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Discussion Starter #7
Thanks Matt... Reims could well be on the list of places to visit for the reason you mentioned. I’ve still got a first aid kit, warning triangle and set of spare bulbs in the boot of the GTV from when I lived in Germany and drove home on leave through Holland, France and Belgium to meet various regulations but can’t remember which country they were all for.
 

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As for rules:
-France:keep one of those yellow safety jacket with your jack etc. Apparently breathalyzer is mandatory to have in the car in France.
<<snip>>
Winter tires are mandatory in Germany in the winter months.
Keep your hi-viz vests (one for each person in the car) in the car and put them on before you get out.
You need to carry TWO breathalysers.
Winter tyres are only mandatory in some parts of Germany IIRC.
 

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Top tip: Rheims is pronounce Rrrance. ;)



You do not need alco-testers in France. Save your money.

Carry cash for on the spot speeding fines.
(Split bills 20s and 10s at least 90 Euros. 135 if you are a mentalist.)

Use the iCoyote app for speed trap and traffic info (free for 15 days iirc)

Get a CritAir pollution badge for driving in and around certain French cities.
https://www.certificat-air.gouv.fr/en/

Not sure if all pay pumps take non-French debit cards.

Plenty of old threads in the GMD lounge.

;)
 

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For driving through France:
Hi-Vis vest for each person, spare bulb kit, warning triangle, V5, insurance docs & your driving licence. DON'T forget the documents! We were stopped in France a few years back & the Gendarmes checked everything. Good job we had all the documents because they were looking for a reason to nick us.
It was a layby ambush ahead of us - Mrs C. was on her mobile & they assumed she was driving - wasn't until we pulled up that they clocked the British number plate!
Once in Switzerland:
If you intend to use the Swiss motorway network, make sure you buy & display a Vignette sticker. No need to get one before you go, most petrol stations in Switzerland sell them. If you're going to spend any time in Switzerland rather than just passing straight through, get some Swiss Francs before you go. Yes, most places except Euros but their exchange rates are eye-wateringly bad. And that's on top of the already very expensive prices for everything there.
When you get to Italy:
Sit back, relax & enjoy the drive - you're in Italy in an Alfa Romeo!
 

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We have done multiple trips around Europe (including Italy 5 times).

We always book hotels before we travel as it is so much easier to arrange.

We plan routes using Google maps but always take the timings with a pinch of salt and allow twice as long.
If you plan to stop in nice places it doesn't matter if you get there in time to spend the evening in town.
Don't underestimate how far it is, we took four days each way when we drove to Naples.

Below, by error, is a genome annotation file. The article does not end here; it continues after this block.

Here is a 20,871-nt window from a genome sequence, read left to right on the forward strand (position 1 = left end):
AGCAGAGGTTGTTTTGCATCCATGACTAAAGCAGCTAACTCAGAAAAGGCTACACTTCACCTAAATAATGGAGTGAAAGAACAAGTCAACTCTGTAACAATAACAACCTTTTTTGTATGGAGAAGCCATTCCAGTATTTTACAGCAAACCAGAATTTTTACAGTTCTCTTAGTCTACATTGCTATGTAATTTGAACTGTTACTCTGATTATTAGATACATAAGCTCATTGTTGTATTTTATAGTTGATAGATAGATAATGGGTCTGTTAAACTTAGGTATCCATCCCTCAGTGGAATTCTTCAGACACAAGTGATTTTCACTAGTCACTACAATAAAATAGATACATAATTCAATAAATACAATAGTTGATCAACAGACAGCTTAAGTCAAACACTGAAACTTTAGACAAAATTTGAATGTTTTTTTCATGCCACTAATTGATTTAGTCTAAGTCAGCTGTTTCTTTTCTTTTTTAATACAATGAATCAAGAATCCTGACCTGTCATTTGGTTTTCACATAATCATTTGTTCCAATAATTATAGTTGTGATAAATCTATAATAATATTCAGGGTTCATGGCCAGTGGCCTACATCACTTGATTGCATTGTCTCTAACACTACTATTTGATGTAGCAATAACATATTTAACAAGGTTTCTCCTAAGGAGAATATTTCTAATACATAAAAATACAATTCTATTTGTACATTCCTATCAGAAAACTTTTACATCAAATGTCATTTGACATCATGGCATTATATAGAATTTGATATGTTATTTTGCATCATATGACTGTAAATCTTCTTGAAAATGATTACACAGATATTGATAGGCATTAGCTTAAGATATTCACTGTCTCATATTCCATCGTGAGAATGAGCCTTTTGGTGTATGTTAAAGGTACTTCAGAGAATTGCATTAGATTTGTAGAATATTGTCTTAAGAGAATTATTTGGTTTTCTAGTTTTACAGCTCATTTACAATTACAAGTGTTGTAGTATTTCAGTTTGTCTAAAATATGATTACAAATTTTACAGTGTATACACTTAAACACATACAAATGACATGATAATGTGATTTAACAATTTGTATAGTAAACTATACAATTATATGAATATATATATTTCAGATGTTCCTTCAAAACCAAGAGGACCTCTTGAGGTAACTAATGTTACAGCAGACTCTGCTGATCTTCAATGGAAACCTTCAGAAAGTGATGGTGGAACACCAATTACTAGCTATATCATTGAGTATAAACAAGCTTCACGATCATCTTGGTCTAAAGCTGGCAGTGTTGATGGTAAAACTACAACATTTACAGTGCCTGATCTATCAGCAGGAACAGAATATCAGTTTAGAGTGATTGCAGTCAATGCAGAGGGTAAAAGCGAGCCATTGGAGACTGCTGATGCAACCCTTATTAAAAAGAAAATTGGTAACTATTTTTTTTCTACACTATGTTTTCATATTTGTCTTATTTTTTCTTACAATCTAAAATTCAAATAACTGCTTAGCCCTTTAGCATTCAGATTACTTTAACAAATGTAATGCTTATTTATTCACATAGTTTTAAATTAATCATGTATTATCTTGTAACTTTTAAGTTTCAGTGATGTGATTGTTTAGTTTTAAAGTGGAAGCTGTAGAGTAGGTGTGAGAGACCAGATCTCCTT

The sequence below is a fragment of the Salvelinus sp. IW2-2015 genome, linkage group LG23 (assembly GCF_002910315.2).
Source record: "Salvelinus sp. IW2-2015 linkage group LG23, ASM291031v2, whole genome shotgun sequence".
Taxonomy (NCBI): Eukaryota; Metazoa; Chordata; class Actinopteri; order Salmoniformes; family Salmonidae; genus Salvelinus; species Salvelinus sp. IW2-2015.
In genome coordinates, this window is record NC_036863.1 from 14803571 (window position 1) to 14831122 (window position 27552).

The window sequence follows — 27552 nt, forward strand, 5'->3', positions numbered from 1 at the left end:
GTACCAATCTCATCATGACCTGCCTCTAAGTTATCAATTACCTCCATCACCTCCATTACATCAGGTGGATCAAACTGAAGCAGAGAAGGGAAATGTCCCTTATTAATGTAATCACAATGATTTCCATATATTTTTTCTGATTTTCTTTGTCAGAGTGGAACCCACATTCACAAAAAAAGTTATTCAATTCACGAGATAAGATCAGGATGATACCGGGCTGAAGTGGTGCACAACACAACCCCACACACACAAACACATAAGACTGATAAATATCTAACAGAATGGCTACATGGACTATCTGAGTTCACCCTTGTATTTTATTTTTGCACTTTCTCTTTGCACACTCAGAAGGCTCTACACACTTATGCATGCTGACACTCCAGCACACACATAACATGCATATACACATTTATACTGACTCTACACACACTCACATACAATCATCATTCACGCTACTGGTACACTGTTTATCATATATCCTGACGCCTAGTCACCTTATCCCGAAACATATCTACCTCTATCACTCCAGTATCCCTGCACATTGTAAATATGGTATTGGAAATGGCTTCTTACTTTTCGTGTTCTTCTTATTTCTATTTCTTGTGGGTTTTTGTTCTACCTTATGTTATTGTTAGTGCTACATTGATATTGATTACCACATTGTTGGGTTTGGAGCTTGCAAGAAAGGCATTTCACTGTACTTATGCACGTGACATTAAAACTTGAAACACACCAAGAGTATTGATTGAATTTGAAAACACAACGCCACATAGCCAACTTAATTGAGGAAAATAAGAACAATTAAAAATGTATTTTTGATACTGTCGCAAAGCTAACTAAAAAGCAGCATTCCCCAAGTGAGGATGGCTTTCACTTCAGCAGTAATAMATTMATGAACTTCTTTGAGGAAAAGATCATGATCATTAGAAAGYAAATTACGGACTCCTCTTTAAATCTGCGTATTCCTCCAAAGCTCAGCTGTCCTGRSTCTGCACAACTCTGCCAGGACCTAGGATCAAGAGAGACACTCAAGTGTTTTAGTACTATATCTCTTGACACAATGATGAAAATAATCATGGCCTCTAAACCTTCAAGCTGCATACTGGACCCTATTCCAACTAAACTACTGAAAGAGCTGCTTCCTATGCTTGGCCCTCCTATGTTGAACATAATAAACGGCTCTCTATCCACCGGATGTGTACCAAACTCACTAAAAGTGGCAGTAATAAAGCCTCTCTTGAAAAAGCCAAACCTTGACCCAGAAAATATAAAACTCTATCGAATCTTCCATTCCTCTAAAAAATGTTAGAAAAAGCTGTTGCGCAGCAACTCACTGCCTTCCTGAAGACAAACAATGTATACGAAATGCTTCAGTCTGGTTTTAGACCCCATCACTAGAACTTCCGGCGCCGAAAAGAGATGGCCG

We have driven Reims, Monaco and Naples race circuits, the Milau bridge from both directions, all the main tunnels through the Alps and on one trip did over 200 tunnels.

Enjoy and tell us all about it when you get back.

James

P.S. The Ferrari museum is worth a visit too.
 

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Like many people on here I am planning a road trip to Italy at some point (I had to promise to take the good Mrs Nelly on such a trip before I was allowed to buy the Spider), hopefully this summer. Inspired by a comment on another thread, I thought I would start one on this subject...

The plan is to cross the channel, drive through France slow time enjoying the scenery, food and drink, then enjoy a few days in Italy and drive back a different route and then back to Blighty.

Those who have done such a trip any advice on the pitfalls of driving on the continent, places to go, places to avoid, breakdown cover, lessons learned, things to take etc etc to help planning the trip would be much appreciated. Ta very much.
I have done a few trips to Italy in a GTV. Either my son’s car or mine.
Below is a link to a posting from 2011 - might give you a few ideas. We started at Rheims circuit after crossing over in the tunnel.

http://www.alfaowner.com/Forum/alfa-gtv-andamp-916-spider/277987-the-gtv-at-rheims-circuit.html?highlight=gtv+rheims

Have the car checked before you go. Usual stuff - tyres and oil etc etc.
Take / get a spare tyre if you don’t have one.
Book a good breakdown cover. Yes it’s a waste of money if you don’t use it but mighty handy just in case.
If you go through Switzerland make sure you buy or pre buy a motorway carnet.
The obvious insurance cover abroad is needed. On the trip above we did not use a sat Nav. If I was going tomorrow I would now use one. So take yours if you have one.
The main thing is have fun.
Alan
 

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As for rules:
-France:keep one of those yellow safety jacket with your jack etc. Apparently breathalyzer is mandatory to have in the car in France. Officially you are not allowed to eat or drink whilst driving in France.
Driving in France | 10 Things You Need to Know is a fairly useful site. It is commercial but they have useful additional info.